Why take a Second Breath?

Photo of Jo rehearsing for The Second Breath in Holbeck
Photo by Andy Wood

A travelling circus invites you on an adventure through the backstreets of Leeds on 10 May, mixing levity with gravity. But what the heck does it have to do with climate change?

In April, you may remember Imove’s team of cyclists pulling a grand piano up Cragg Vale as it was played, filmed on The One Show and generally relished for it’s bonkersness. But behind the serious fun are lots of real, serious ideas and interests, such as climate change, and how society feels about it.

Their latest collaboration on 10th May involves a travelling circus, a DJ, and a VJ taking people on an adventurous journey through the backstreets of post-industrial Leeds, in search of balance. So what the heck does that all have to do with climate change and why should we pause to take it in? Tessa Gordziejko explains….

We’re in rehearsals for The Second Breath, we being Imove, Stumble danceCircus led by Mish Weaver, the music producer DJ Kwah and the VJ Collective – Magic Lantern. I’ve been describing The Second Breath to people as a combination of circus, climate themes and dance music – specifically psychedelic dance music – and the response is often intrigue and curiosity. Why are you doing those things together?

Let’s rewind.  I’ve been turning over the idea to combine a dance floor ‘night’ experience with a theatre piece since 2011.  It started with a project called ‘Atalonia – A Descent to Hollow Earth’ produced by The Kazimier in Liverpool as part of Abandon Normal Devices Festival.  It was an immersive installation/ walk through in a warehouse, which took the audience through various performative and visual environments on a journey to the centre of a planet.  The Kazimier promotes music ‘nights’, often theatrical and themed, so the area where dance floor meets theatre started to intrigue me.

I wanted to bring the power of theatre and the power of dance music together, and for me that’s a mission to affect the way people think and feel. If theatre has an ability to enchant, move, elate, infuriate, transform even – then I want it to do those things to deepen understanding and change the way we look at the world.

I wanted to catch the imagination of non-theatre audiences too, so we have a travelling troupe of circus performers followed through the streets, arriving at a dance night and engaging the audience in the story they’d just been part of.  Blending that story with the stories of the dance night. That’s how we began.

Why circus?  Mish Weaver, Artistic director of Stumble danceCircus approaches circus performance as an all-round, character driven process, and I like her fascination with ‘instability’. There was something about the precariousness of balance which connected to themes of climate change and the future of the planet. So as we got talking about this there was a natural fit with her kind of circus.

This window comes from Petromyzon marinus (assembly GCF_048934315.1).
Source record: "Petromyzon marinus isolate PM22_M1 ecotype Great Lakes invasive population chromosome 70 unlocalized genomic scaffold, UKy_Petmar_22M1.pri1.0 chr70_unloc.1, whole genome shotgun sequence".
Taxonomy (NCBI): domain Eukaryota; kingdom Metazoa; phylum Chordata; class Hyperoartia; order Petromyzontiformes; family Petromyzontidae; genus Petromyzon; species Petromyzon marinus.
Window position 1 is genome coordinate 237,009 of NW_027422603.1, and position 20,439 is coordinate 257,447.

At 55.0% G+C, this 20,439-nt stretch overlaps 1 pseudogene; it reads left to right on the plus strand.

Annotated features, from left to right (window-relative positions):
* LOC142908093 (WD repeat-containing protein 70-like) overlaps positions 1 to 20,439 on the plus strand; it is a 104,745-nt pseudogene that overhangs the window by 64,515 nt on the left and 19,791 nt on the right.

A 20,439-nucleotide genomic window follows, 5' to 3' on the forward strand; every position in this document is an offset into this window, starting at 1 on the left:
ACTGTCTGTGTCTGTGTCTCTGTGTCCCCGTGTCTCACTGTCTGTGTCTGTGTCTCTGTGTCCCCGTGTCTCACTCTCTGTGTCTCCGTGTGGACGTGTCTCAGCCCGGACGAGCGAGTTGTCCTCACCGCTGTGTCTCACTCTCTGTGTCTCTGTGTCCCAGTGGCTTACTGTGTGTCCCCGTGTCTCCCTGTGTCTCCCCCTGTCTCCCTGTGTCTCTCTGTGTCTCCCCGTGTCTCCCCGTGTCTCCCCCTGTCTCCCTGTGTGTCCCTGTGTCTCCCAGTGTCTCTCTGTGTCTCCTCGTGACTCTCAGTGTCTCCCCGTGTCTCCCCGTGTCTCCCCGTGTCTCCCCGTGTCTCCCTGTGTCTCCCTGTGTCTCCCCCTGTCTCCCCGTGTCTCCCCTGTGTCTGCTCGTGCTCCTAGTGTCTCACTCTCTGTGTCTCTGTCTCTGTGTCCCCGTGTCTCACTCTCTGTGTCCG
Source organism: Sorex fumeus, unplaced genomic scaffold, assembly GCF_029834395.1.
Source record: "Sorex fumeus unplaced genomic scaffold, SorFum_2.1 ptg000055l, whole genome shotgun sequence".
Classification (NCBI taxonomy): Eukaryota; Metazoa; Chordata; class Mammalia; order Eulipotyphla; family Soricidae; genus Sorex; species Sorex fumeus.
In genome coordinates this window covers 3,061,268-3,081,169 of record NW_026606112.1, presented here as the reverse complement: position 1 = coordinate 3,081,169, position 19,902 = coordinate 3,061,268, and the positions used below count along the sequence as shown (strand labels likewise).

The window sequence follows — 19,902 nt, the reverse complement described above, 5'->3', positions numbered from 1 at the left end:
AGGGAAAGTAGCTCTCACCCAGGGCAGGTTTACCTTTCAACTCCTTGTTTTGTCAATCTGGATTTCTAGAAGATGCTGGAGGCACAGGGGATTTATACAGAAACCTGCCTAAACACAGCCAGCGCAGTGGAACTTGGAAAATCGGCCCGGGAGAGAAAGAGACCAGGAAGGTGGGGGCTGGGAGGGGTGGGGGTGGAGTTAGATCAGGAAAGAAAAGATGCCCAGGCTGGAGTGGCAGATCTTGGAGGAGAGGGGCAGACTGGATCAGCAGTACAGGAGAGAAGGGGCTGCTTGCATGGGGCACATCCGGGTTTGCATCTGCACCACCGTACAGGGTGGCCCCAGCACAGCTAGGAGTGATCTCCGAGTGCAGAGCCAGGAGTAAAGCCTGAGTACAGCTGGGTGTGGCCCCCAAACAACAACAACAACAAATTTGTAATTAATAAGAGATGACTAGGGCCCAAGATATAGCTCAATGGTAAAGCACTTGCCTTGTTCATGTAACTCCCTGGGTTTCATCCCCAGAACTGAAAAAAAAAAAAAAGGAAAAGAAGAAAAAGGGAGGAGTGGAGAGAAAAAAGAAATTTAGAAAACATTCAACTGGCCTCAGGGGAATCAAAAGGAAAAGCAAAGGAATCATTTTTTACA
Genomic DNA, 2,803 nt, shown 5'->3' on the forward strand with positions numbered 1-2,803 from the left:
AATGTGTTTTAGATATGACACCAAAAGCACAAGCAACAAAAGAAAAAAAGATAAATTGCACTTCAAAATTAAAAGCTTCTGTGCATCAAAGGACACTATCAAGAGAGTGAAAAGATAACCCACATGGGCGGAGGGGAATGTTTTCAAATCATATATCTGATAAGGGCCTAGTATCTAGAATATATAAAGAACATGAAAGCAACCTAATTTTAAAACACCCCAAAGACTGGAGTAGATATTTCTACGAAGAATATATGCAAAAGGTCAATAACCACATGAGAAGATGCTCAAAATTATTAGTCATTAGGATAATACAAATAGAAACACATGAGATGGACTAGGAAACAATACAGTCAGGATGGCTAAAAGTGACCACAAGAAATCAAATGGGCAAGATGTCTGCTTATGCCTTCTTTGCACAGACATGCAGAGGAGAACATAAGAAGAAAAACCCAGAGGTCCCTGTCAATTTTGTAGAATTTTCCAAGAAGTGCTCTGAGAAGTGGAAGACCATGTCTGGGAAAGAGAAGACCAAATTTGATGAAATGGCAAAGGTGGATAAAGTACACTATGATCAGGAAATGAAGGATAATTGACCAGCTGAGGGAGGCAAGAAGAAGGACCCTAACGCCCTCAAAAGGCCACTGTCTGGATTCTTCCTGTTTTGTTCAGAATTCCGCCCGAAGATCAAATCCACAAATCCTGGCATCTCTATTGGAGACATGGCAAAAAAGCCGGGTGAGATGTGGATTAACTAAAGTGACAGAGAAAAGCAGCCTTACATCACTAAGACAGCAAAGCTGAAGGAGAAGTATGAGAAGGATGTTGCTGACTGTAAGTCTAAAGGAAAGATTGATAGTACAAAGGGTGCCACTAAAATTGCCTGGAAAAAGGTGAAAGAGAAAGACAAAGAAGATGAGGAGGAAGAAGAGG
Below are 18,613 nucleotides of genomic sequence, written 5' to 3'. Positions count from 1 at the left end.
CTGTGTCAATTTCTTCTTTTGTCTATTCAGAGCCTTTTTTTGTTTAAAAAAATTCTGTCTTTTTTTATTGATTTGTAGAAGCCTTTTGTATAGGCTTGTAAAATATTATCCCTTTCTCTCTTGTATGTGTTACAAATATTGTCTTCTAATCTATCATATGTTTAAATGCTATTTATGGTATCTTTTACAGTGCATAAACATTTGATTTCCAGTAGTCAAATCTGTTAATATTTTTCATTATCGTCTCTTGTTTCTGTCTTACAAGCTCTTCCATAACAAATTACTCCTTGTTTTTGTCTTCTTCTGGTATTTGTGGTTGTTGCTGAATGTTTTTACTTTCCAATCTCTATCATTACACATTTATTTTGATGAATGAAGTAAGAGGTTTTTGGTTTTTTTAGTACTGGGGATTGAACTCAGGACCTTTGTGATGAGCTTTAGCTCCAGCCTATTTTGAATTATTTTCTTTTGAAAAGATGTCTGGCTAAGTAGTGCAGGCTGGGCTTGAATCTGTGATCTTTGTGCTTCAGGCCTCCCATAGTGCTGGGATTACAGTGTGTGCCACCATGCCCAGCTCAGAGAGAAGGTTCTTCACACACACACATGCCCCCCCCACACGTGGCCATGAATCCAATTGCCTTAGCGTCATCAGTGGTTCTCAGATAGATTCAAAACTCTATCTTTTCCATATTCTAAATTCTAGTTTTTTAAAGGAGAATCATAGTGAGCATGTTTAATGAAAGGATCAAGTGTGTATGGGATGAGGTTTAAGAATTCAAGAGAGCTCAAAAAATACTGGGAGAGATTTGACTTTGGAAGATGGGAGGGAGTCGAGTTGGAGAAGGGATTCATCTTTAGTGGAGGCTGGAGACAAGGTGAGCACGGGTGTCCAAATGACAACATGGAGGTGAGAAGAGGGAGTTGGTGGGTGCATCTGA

Why climate themes? We’ve had an ongoing relationship with the University of Central Lancashire’s Psychosocial unit, and one of their strands of research and partnership is Climate Psychology – how we think and feel about our future climate, particularly where the past informs our ability to grasp the future (‘The farther back you  look, the farther forward you are likely to see.’ – W Churchill). To me, understanding our relationship with the planet and fundamentally changing the way we think are the most important subjects we can approach in an arts project.

But The Second Breath is not about what goes on out there, the technology, the science even… it’s about what goes on in people’s heads. Denial, ignorance, fear or vanity, we have perhaps lost a sense of our own relationship to the environment – but our control or connection with others prompts us to ask, exactly who should we align ourselves with?  Where do we stand ? What do we feel? Climate psychology is a growing area of study that suggests we must urgently change the context of our thinking if we’re going to find solutions.

Why Psychadelic Dance music?  In looking to music genres, the psy / breaks/ glitch scene seemed to have adventurous audiences especially where circus was concerned. There’s a strong environmental interest running through the ‘psy’ movement and I personally find this style of music the most infectiously danceable of all drum and bass genres.  But it also has strands of ambience, character, descriptions and progressions running through it, which provide genuinely theatrical soundscapes.

The Second Breath starts at the DoubleTree by Hilton Hotel at Granary Wharf, Leeds and moves through the streets of Holbeck to its destination. Four circus characters lead the audience, using the potency of the precarious moment, in movement and balance, to communicate the ambiguous nature of our place in the world. In a short space, we can move from a smart corporate setting across the canal to Holbeck; amongst the post-industrial landscape, the Victorian landmarks such as Tower Works and Temple Works. The contrast of new and old chimes with the themes of The Second Breath.

This performance is just the start. After May we want to develop the themes, the audience engagement and further re-presentation of the performances to build a movement and a dialogue in other areas.

Maybe it’s naïve, but we want to change the world.  At least the world inside your head.

 The Second Breath is on Saturday 10 May 2014, 2pm and 8pm, departing from Granary Wharf, Leeds.

For details and to book tickets go to imovearts.co.uk